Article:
Detecting Keywords: Planet and Narration project

August 22, 2014 11:23 am
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The Planet and Narration research project investigates depictions of “survival” that appear in the Brundtland Commission Public Hearings. Drawing from philosopher Giorgio Agamben’s study of “bare life”1, this project is particularly interested in discussions of “basic need” and “bare-life” survival as they relate to representations of the Global South. For Agamben, to be reduced to “bare life” is in some sense to no longer be human, and to be outside of political community altogether. The digital humanities Voyant tools were used to identify keywords related to “survival” in the transcripts, including “life,” “death” and “basic need.” The tools helped us to sift through the cascade of over 35 documents comprising the hearings, many containing over 100 pages of text, to explore how conceptions of “bare-life” survival are framed in the hearings.

I wanted to create a situation where words and themes would emerge through the tools which I would not have thought to explore otherwise. I began with the terms “life,” “death,” “need,” and “survival” and used Voyant’s Document Type KWICS Grid tool, also known as the Keywords in Context tool, and Links tool to try and discover other terms related to these themes.

Links is a Digital Humanities tool that represents words that reoccur in the same context as others through a network of nodes and edges. Basically, when you search for a term, it presents that term with a small collection of other terms branching off from it that possess the strongest level of adjacency (i.e., they occur most frequently in the same context as the term). You can increase the number of terms branching from the word you searched by clicking that word’s node. The more you click, the less adjacent the newly-generated words are to the word under study.

In addition to using the Links tool to identify key words that might escape a researcher engaging in a straightforward read through of the hearings, I also used Keywords in Context, a tool that contextualizes terms by generating a table containing the phrases that come before and directly after a searched word. This was useful for quickly scanning for significant terms related to “survival” that may not appear in the context of that word very often. For example, when reading through the table generated from the word “survival,” I was excited to come across the word “existence.” It is not surprising that “existence” did not appear very often in the same context as “survival” since it is effectively a synonym that serves as a substitute for “survival.” While this promising word remained undetected through the Links tool, the one or two instances in which it emerged in the table generated through Keywords in Context allowed me to find it.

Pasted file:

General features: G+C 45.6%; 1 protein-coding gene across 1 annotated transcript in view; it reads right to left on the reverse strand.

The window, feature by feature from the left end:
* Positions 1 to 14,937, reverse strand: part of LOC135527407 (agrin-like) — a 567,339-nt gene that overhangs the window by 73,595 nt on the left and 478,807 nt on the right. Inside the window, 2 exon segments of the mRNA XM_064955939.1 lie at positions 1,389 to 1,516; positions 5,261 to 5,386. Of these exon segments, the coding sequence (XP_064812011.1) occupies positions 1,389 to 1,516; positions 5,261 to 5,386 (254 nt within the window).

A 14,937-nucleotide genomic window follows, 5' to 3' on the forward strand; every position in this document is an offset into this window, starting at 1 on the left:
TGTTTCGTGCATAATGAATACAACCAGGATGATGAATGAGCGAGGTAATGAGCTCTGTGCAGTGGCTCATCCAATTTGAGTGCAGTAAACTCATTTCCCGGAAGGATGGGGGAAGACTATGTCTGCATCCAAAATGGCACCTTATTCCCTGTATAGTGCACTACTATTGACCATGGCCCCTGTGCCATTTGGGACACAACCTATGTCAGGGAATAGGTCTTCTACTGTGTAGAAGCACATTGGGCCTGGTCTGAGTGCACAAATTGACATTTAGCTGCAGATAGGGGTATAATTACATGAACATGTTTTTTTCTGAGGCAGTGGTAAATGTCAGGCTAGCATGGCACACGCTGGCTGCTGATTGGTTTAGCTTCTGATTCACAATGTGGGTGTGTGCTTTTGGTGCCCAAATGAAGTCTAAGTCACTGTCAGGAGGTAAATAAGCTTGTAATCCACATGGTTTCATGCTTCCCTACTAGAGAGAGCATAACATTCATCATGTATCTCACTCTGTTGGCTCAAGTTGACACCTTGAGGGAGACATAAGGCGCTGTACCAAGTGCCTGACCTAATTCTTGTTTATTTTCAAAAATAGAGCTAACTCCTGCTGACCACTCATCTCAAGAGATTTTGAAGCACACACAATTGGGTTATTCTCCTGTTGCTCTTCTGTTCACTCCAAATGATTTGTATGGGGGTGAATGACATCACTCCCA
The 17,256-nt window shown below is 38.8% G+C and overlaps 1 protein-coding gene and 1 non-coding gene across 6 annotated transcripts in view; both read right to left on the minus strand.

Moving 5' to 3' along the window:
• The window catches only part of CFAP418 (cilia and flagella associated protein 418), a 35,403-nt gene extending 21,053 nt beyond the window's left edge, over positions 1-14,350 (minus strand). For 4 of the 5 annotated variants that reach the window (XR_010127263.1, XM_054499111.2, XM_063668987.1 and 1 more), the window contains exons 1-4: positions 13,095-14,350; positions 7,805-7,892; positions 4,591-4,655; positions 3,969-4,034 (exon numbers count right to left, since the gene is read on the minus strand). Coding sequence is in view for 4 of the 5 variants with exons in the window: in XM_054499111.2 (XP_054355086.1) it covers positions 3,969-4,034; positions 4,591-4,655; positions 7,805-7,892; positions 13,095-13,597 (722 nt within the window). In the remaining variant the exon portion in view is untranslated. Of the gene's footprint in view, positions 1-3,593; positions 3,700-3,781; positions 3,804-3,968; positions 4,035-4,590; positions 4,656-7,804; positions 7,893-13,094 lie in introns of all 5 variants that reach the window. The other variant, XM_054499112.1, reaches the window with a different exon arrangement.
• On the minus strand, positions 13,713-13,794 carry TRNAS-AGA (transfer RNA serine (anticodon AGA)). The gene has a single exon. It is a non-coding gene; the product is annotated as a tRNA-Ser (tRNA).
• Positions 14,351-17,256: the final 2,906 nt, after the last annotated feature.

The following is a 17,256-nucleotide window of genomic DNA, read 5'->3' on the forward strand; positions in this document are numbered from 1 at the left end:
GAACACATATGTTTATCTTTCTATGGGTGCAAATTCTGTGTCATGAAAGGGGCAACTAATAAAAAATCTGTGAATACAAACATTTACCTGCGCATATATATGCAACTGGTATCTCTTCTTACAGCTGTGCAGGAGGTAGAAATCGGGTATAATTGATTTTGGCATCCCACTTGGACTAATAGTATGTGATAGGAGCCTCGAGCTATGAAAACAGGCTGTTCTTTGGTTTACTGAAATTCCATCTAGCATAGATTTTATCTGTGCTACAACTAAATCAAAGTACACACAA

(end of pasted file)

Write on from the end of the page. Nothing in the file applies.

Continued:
As I encountered interesting terms, I ran them through the same tools that brought them to my attention in the first place. I found that examining different words related to “survival” brought different discourses to the surface. Plotting “survival” in the Links tool, for instance, generated “human,” “indigenous,” “life,” “man,” “poor,” “poverty,” and “threats.”


But while “survival” appears to be used in discourses around the future of indigenous people groups and of people living in “poverty,” plotting the word “existence” in the Links tool suggested an entirely separate set of contexts.


“Species,” “forest,” and “scientists” signalled that “existence” is used in discourses of species survival, while “soviet” suggests survival in the context of the nuclear arms race of the Cold War. These tools thus helped us identify how survival has multiple meanings in the environmental discourses of the hearings, and that these meanings are specific to particular social and geopolitical contexts.

We also made some observations about the limits of the tools. It became abundantly clear to us that terms appearing far more frequently than others in the corpus were not necessarily worth pursuing or investigating. The size of the nodes in the Links tool denotes the amount of times the word appears in the corpus. As you can see in the pictures above, “environment” and “development,” on the basis of their size alone, appear at first glance to have a significant relationship to the terms “survival” and “existence.” But when you consider that both terms appear in the name of the commission superintending the hearings —the World Commission on Environment and Development — and that the commission is routinely mentioned throughout the proceedings, it becomes much harder to read these terms in meaningful ways. A purely quantitative approach to Digital Humanities might have overlooked the smaller nodes in the graph that have become such a rich source of discussion for this research project.

The Voyant tools can be used to efficiently detect significant keywords and themes that might escape a researcher who is trying to interrogate large bodies of text. This post has outlined how the Links tool and the Keywords in Context tool have been particularly useful for tracing important words that construct imaginings of survival in the Brundtland hearings. In the next post, I will describe how we are making further use of the Keywords in Context tools as we continue studying these documents.

1. Agamben, Giorgio. Homo Sacer: Sovereign Power and Bare Life. Stanford: Stanford UP, 1998. Print. p. 8

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